Your Guide to Choosing the Right Size Water Softener

Your Guide to Choosing the Right Size Water Softener

 

Choosing the right water softener is not simply a matter of deciding on your preferred brand. The size of your water softener can have a direct impact on the efficiency and effectiveness of your new system. If you choose a water softener which is too small, you will pay a smaller cost initially, but it could cost you a great deal in the long term. Too large a device, would mean that your initial costs would be high and you will not experience savings. Therefore, it is worth taking some time to properly assess your needs and determine the right size water softener for you.Your Guide to Choosing the Right Size Water Softener

Assessing Your Household Routine:

Every household has different water requirements and it is not simply a matter of counting up how many people live in the property. In order to choose the right size of water softener, you will need to assess your household routine for all seasons. For example, the summer months may mean that you are doing more laundry or you could have plenty of houseguests over the holidays, which would drive up your water usage in winter. You will need to purchase a water softener unit which can cope with any increased demands you may place on it. Alternatively, you could choose a device, which allows for an increased number of rinse cycles to remove the dissolved minerals.

Determining Your Water Hardness:

Another factor in choosing the right size water softener is to determine the water hardness levels for your home. Water hardness is measured by the number of grains of dissolved magnesium or calcium per gallon of water.  A water treatment specialist can perform a test at your home to check these levels. This will allow you to estimate the number of grains which will typically accumulate over a 24 hour period.  In order to calculate this accumulation, you will need to multiply the number of people living in the home by a factor of 70. Since 70 is the average number of gallons of water used by a person according to national statistics, this will allow you to estimate your water usage. You can then multiply this figure by the number of grains of water hardness.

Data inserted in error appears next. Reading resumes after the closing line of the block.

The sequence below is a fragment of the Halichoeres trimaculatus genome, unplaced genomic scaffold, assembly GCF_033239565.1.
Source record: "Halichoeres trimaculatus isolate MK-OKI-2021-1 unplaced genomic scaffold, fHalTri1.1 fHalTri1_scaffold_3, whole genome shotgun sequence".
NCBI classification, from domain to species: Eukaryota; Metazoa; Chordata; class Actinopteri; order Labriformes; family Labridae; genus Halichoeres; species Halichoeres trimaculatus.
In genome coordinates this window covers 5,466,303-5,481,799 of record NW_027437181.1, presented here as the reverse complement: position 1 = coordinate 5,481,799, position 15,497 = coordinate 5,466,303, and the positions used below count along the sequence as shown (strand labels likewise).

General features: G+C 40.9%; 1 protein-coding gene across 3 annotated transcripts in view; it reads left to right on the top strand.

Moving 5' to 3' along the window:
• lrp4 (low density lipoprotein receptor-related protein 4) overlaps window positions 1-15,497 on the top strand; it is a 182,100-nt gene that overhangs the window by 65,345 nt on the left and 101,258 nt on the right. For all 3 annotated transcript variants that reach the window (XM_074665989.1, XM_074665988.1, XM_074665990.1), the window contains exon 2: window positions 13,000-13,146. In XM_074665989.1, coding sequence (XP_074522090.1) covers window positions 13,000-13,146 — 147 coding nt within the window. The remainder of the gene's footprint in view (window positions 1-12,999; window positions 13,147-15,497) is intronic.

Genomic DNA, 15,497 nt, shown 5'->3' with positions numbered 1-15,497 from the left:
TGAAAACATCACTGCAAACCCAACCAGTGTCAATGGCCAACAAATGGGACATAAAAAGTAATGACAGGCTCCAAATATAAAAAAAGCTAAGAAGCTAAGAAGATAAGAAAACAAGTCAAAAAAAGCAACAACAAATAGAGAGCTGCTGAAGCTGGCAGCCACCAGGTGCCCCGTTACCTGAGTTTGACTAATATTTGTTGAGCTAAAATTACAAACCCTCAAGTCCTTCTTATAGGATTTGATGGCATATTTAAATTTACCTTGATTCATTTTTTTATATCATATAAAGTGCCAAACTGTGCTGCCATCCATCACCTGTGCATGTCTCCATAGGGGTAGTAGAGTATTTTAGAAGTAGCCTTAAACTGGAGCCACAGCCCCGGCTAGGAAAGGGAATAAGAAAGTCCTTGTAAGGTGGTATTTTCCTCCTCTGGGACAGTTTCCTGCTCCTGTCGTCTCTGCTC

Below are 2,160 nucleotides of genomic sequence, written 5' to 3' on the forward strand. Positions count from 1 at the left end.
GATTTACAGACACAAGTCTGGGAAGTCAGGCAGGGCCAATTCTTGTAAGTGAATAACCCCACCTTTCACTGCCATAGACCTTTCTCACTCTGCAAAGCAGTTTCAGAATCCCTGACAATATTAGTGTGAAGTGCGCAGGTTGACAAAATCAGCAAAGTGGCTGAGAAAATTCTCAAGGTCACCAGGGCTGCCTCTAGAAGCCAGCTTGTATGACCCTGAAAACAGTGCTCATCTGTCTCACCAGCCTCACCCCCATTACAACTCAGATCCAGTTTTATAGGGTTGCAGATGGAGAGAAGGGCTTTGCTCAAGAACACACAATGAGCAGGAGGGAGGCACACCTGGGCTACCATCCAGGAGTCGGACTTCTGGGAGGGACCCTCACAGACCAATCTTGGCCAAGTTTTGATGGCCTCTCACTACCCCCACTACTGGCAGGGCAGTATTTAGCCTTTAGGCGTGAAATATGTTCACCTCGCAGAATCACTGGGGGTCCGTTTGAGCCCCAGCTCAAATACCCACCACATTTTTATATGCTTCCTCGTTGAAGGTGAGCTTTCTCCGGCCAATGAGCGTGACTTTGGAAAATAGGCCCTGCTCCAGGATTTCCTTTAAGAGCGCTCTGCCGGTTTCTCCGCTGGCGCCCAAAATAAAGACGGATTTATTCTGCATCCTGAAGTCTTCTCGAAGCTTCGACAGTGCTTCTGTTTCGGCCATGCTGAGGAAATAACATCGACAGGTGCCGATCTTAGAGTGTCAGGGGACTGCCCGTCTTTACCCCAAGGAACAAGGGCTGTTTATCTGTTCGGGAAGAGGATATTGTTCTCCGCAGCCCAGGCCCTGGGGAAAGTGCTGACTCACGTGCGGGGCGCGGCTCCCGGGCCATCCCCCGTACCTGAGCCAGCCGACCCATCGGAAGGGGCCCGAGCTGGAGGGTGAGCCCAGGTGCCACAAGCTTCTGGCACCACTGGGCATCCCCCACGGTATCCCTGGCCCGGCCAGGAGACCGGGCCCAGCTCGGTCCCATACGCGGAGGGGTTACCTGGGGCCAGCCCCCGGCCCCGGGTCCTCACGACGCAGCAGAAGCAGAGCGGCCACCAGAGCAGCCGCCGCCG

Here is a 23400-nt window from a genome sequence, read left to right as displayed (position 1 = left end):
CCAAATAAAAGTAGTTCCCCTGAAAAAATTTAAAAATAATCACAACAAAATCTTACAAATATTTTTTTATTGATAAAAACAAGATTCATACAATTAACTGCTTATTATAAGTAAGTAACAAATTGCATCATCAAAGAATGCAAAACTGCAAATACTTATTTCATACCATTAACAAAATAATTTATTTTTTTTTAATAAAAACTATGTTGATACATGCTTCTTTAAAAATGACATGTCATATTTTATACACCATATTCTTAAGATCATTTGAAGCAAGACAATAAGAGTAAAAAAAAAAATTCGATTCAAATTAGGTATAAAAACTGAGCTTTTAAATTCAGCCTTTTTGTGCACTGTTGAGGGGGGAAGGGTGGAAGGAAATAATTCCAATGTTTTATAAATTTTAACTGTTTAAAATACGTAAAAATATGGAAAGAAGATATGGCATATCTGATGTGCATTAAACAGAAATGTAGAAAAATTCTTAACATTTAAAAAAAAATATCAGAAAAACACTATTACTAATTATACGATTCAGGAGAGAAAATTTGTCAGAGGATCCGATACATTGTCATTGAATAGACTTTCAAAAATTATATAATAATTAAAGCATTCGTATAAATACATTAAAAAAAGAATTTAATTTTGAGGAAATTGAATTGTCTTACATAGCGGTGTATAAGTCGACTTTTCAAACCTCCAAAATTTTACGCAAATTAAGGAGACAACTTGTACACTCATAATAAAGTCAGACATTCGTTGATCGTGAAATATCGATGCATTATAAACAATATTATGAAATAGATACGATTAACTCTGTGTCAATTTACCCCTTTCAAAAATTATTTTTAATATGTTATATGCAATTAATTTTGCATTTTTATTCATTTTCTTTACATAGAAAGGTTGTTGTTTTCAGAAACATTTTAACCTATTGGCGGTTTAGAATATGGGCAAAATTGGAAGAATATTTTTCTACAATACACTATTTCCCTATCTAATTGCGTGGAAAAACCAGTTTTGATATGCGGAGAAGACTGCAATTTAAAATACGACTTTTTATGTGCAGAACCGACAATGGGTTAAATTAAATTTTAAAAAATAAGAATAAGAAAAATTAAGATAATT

For example, a home with 10 grains of hardness in their water supply and five family members living in the property will accumulate 3500 grains per day. When you multiply this figure by the number of days between regeneration cycles of a unit, this will determine the minimum capacity needed for your water softener.

Sizes of Water Softener:

Generally softeners are rated by resin capacity or how much hardness they can treat.  This is different from water hardness itself.  Water hardness in according to the WQA – Water Quality Association is classified as follows:

Soft Water: 0-3.5 grains per gallon (gpg),

Moderate Water: 3.5-7.0 gpg,

Hard Water: 7.0-10.5 gpg, and

Very hard Water: over 10.5 gpg

These numbers, in reality, vary dramatically region by region. In this area of Indiana for example Low hardness is generally 12 to13 grains or below (which is higher than the highest average nationally), average hardness in Northwest Indiana is between 21 to 23 grains and extreme

HIGH HARDNESS is 60 grains.

When sizing a water softener, you look at the capacity rating (which is generally based on how many users there are and how big a home is, which = demand between the regeneration cycles).

Generally small water softener units have a capacity of 20,000 grains.

Medium water softener units have a capacity 30,000 grains.

Large water softener units have a capacity 40,000 grains.

This means for our example family, a medium size softener with a seven day regeneration cycle would be optimum, however, a small unit with a three day cycle would also suffice. While a small unit would cost less initially, the more frequent regeneration would equate to higher operating costs in the long-term.

About The Author:

Greg Scott is President of Valparaiso based Miracle/EcoWater Systems, the premier water conditioning company in Northwest Indiana serving the Lake, Porter and LaPorte County areas.  A 3rd generation water treatment professional, Greg grew up in the family owned business  started by his grandfather in the late fifties.  He has made water treatment his life and under his direction and high-standards, the company’s water treatment experience, knowledge, and products are unrivaled in region.

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